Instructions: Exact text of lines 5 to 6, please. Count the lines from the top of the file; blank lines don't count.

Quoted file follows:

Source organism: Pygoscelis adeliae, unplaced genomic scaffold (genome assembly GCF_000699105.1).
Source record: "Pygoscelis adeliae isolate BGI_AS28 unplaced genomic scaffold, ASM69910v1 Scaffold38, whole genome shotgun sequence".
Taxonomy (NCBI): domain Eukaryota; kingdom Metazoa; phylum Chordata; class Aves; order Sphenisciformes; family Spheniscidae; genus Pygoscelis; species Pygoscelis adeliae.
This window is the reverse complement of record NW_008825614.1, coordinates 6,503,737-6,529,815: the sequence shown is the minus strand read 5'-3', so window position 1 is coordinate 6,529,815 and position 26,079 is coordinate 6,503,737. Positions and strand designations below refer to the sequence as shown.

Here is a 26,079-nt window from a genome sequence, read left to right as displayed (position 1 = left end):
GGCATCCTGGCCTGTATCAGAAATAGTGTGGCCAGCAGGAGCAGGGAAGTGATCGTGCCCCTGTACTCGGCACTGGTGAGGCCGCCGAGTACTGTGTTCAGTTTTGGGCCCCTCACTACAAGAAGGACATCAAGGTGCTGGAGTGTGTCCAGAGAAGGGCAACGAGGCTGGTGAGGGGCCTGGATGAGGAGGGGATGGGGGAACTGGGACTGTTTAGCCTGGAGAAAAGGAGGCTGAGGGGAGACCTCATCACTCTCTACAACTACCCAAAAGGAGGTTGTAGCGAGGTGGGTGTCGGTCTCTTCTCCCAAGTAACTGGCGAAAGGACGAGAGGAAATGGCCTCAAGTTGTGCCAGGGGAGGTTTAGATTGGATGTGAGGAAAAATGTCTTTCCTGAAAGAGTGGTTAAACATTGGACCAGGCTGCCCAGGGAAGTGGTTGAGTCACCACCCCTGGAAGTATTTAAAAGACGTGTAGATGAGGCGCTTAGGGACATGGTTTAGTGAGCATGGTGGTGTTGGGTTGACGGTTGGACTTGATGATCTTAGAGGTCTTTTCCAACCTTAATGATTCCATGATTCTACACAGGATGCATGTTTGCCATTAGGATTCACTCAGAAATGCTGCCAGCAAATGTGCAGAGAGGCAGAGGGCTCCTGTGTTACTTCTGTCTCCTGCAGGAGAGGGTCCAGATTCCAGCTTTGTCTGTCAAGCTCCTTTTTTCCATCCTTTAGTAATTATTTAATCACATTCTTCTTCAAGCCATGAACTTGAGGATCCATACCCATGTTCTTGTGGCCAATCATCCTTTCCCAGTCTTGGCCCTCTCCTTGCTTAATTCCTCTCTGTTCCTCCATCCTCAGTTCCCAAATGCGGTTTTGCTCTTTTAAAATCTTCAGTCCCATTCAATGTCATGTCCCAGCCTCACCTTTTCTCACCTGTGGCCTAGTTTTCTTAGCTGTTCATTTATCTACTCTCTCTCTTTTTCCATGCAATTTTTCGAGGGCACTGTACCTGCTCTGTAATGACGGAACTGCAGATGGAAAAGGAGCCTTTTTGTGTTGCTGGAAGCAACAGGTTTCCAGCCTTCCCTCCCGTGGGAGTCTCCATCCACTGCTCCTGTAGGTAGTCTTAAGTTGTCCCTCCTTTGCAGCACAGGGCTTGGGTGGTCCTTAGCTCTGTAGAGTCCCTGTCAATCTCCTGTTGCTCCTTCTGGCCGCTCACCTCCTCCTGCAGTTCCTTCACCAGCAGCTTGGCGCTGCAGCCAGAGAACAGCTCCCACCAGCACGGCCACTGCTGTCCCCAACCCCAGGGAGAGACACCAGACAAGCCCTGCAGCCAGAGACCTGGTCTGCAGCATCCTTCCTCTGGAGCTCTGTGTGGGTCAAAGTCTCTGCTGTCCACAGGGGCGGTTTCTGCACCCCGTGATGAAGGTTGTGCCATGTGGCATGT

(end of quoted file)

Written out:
Here is a 26,079-nt window from a genome sequence, read left to right as displayed (position 1 = left end):
GGCATCCTGGCCTGTATCAGAAATAGTGTGGCCAGCAGGAGCAGGGAAGTGATCGTGCCCCTGTACTCGGCACTGGTGAGGCCGCCGAGTACTGTGTTCAGTTTTGGGCCCCTCACTACAAGAAGGACATCAAGGTGCTGGAGTGTGTCCAGAGAAGGGCAACGAGGCTGGTGAGGGGCCTGGATGAGGAGGGGATGGGGGAACTGGGACTGTTTAGCCTGGAGAAAAGGAGGCTGAGGGGAGACCTCATCACTCTCTACAACTACCCAAAAGGAGGTTGTAGCGAGGTGGGTGTCGGTCTCTTCTCCCAAGTAACTGGCGAAAGGACGAGAGGAAATGGCCTCAAGTTGTGCCAGGGGAGGTTTAGATTGGATGTGAGGAAAAATGTCTTTCCTGAAAGAGTGGTTAAACATTGGACCAGGCTGCCCAGGGAAGTGGTTGAGTCACCACCCCTGGAAGTATTTAAAAGACGTGTAGATGAGGCGCTTAGGGACATGGTTTAGTGAGCATGGTGGTGTTGGGTTGACGGTTGGACTTGATGATCTTAGAGGTCTTTTCCAACCTTAATGATTCCATGATTCTACACAGGATGCATGTTTGCCATTAGGATTCACTCAGAAATGCTGCCAGCAAATGTGCAGAGAGGCAGAGGGCTCCTGTGTTACTTCTGTCTCCTGCAGGAGAGGGTCCAGATTCCAGCTTTGTCTGTCAAGCTCCTTTTTTCCATCCTTTAGTAATTATTTAATCACATTCTTCTTCAAGCCATGAACTTGAGGATCCATACCCATGTTCTTGTGGCCAATCATCCTTTCCCAGTCTTGGCCCTCTCCTTGCTTAATTCCTCTCTGTTCCTCCATCCTCAGTTCCCAAATGCGGTTTTGCTCTTTTAAAATCTTCAGTCCCATTCAATGTCATGTCCCAGCCTCACCTTTTCTCACCTGTGGCCTAGTTTTCTTAGCTGTTCATTTATCTACTCTCTCTCTTTTTCCATGCAATTTTTCGAGGGCACTGTACCTGCTCTGTAATGACGGAACTGCAGATGGAAAAGGAGCCTTTTTGTGTTGCTGGAAGCAACAGGTTTCCAGCCTTCCCTCCCGTGGGAGTCTCCATCCACTGCTCCTGTAGGTAGTCTTAAGTTGTCCCTCCTTTGCAGCACAGGGCTTGGGTGGTCCTTAGCTCTGTAGAGTCCCTGTCAATCTCCTGTTGCTCCTTCTGGCCGCTCACCTCCTCCTGCAGTTCCTTCACCAGCAGCTTGGCGCTGCAGCCAGAGAACAGCTCCCACCAGCACGGCCACTGCTGTCCCCAACCCCAGGGAGAGACACCAGACAAGCCCTGCAGCCAGAGACCTGGTCTGCAGCATCCTTCCTCTGGAGCTCTGTGTGGGTCAAAGTCTCTGCTGTCCACAGGGGCGGTTTCTGCACCCCGTGATGAAGGTTGTGCCATGTGGCATGT